No, that title isn’t a typo. It’s a reference to an article from The Atlantic which claimed, counter to perpetually irate conservative criticisms, that Hollywood movies tended to favor a conservative worldview, but for economic reasons rather than ideological ones.
When I say that Hollywood has its own ideology, I’m not talking about the political fads that occasionally occupy its most prominent denizens. I’m not thinking of Madonna’s Kabbalah hobby or Ben Affleck’s campaigns for Congo. What I’m talking about is the ways in which its business model—which is entirely dependent upon big money and even bigger audiences—determines the risks it will and won’t take, the questions it will and won’t ask, and the answers it will and won’t provide.
Hollywood, then, is like any other major institution: It reflects and reinforces its society’s assumptions, its economic systems, and its audience’s most deeply held beliefs.
At Acculturated, Mark Tapson followed up on this idea with more than a little incredulity:
Sure, World War II-era films tended to be unabashedly patriotic, but as far back as the Cold War era Hollywood often took a subversive tack, as with the political satire Dr. Strangelove or: How I Learned to Stop Worrying and Love the Bomb. In our contemporary conflict with Islamic fundamentalists, Hollywood presents a morally relativistic stance. The filmmakers of 2oo2’s The Sum of All Fears, for example, famously swapped out the novel’s original Muslim terrorists for the politically safer, Hollywood go-to bad guys, neo-Nazis–and that was in the wake of the 9/11 attacks, when patriotic fervor was at its highest. Even today, ten years later, the filmmakers and stars of award-winning Showtime terrorism drama Homeland are proud of its moral equivalence.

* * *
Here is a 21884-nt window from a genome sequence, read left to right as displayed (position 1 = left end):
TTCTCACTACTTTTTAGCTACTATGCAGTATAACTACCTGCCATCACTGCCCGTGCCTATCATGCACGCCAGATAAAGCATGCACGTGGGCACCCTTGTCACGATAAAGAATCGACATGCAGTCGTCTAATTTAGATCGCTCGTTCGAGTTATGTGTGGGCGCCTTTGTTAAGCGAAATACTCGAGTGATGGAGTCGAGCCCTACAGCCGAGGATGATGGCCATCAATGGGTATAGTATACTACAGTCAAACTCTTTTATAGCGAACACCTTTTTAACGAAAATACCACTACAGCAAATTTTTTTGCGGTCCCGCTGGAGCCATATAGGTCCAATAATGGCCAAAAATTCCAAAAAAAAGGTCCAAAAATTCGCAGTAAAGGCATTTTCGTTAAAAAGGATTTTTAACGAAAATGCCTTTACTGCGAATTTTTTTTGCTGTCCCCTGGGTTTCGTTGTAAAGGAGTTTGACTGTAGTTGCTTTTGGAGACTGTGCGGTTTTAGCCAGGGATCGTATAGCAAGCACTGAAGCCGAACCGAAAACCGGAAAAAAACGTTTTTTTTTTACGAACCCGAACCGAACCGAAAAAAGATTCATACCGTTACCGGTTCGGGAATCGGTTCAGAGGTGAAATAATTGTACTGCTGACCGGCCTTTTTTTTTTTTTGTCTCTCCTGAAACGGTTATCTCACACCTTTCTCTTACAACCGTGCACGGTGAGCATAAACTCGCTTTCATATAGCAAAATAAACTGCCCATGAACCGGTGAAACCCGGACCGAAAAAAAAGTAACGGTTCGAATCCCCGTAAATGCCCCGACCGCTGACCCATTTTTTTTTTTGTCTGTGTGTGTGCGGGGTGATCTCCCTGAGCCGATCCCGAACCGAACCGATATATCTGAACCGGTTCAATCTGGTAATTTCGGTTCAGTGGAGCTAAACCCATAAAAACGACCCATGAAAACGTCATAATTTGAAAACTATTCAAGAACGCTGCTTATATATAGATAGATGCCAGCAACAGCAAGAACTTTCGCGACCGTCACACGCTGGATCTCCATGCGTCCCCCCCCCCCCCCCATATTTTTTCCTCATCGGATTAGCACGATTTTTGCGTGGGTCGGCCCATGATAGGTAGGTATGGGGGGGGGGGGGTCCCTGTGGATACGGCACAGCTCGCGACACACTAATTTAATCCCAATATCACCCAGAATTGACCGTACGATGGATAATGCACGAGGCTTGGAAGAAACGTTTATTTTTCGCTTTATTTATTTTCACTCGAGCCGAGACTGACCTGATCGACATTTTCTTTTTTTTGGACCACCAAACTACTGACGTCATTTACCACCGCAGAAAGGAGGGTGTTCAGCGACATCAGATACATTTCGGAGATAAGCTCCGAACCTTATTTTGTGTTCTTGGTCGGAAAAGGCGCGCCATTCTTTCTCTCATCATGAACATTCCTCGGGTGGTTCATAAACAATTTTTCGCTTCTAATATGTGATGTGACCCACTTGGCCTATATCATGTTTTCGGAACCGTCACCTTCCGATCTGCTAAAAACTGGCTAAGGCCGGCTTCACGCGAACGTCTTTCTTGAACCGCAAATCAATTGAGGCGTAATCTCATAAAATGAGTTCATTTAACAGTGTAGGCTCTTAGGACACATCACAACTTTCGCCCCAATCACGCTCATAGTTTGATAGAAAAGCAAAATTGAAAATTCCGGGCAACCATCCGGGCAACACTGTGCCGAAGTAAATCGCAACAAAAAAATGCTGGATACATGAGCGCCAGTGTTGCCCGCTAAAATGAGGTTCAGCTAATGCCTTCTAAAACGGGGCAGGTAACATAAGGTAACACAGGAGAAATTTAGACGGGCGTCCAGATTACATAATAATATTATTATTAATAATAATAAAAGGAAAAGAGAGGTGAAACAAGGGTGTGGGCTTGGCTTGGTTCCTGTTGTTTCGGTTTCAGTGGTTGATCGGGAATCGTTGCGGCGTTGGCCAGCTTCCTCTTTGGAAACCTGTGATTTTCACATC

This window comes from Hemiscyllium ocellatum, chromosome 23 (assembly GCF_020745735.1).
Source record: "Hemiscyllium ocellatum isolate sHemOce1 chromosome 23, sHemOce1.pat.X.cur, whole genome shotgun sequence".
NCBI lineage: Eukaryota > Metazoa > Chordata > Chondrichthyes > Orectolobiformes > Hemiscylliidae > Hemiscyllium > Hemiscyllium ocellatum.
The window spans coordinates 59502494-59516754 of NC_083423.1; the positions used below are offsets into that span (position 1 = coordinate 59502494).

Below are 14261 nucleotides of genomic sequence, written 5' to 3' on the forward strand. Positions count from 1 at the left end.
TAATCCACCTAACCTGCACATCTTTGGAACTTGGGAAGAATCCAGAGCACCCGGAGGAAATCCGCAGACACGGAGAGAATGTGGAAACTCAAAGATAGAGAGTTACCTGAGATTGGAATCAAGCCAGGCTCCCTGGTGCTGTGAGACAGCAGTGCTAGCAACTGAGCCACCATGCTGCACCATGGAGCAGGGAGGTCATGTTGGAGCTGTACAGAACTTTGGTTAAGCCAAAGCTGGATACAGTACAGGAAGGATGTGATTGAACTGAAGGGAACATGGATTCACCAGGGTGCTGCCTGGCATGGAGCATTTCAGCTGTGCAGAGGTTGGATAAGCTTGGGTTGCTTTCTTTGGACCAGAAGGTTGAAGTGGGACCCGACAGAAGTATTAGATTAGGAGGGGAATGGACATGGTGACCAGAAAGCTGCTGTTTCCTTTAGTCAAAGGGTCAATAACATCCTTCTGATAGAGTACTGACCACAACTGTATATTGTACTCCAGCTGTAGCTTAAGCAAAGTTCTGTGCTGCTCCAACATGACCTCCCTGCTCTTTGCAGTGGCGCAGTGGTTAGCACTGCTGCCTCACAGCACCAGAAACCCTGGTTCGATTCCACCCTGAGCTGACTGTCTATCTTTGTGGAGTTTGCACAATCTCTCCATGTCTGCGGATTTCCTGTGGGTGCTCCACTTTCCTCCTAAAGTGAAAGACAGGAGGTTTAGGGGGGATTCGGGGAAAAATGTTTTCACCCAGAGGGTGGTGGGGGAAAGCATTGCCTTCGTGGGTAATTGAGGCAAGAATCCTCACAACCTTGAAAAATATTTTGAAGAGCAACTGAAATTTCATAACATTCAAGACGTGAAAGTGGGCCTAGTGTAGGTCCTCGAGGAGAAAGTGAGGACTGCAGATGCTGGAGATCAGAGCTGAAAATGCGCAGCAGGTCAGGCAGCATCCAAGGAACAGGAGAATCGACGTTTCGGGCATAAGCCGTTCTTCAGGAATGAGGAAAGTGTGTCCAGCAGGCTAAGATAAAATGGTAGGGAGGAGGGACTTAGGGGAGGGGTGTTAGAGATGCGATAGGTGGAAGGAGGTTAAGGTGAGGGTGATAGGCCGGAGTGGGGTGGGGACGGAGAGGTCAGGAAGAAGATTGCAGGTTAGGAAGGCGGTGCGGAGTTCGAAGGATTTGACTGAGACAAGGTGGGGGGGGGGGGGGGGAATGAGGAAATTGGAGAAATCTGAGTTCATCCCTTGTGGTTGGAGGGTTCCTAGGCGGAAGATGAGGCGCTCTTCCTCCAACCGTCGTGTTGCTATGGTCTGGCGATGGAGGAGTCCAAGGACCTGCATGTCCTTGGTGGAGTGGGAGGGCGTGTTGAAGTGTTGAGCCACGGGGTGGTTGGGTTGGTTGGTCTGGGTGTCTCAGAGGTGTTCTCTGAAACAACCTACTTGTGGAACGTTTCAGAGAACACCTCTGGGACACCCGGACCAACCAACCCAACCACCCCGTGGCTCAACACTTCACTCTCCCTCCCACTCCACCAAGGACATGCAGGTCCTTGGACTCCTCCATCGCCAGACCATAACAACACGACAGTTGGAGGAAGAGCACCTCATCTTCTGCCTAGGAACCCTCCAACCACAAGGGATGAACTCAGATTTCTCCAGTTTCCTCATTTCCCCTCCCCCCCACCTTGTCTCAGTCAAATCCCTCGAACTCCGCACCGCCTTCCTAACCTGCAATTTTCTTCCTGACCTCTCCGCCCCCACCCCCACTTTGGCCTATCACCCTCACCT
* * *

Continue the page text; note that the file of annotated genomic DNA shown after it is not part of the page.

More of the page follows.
Yeah, the argument that Hollywood is motivated purely by the bottom line stays in in the case marked “In case of conservative criticism, break glass.”
It’s the reliable go-to counter argument, and it has some merit, but it hardly covers everything. For one thing, if every show biz decision is based on economics, somebody explain to me the career of M. Night Shyamalan.
But it is true that a lot of movies that show a conservative bias, though the reason for that isn’t ideological or economic. It’s because, as Margaret Thatcher said, “The facts of life are conservative.”
There’s such a thing as good and evil. People want to achieve and reap the fruits of their labor. Fighting, even with guns, to protect yourself and your loved ones is a good and honorable thing. Freedom is good and more freedom is better. These are facts of life, and whatever your ideology, trying to write a screenplay that ignores them is like trying to write a screenplay that ignores gravity.
Not to say Hollywood doesn’t try it, from time to time. But it’s a tough trick to keep up.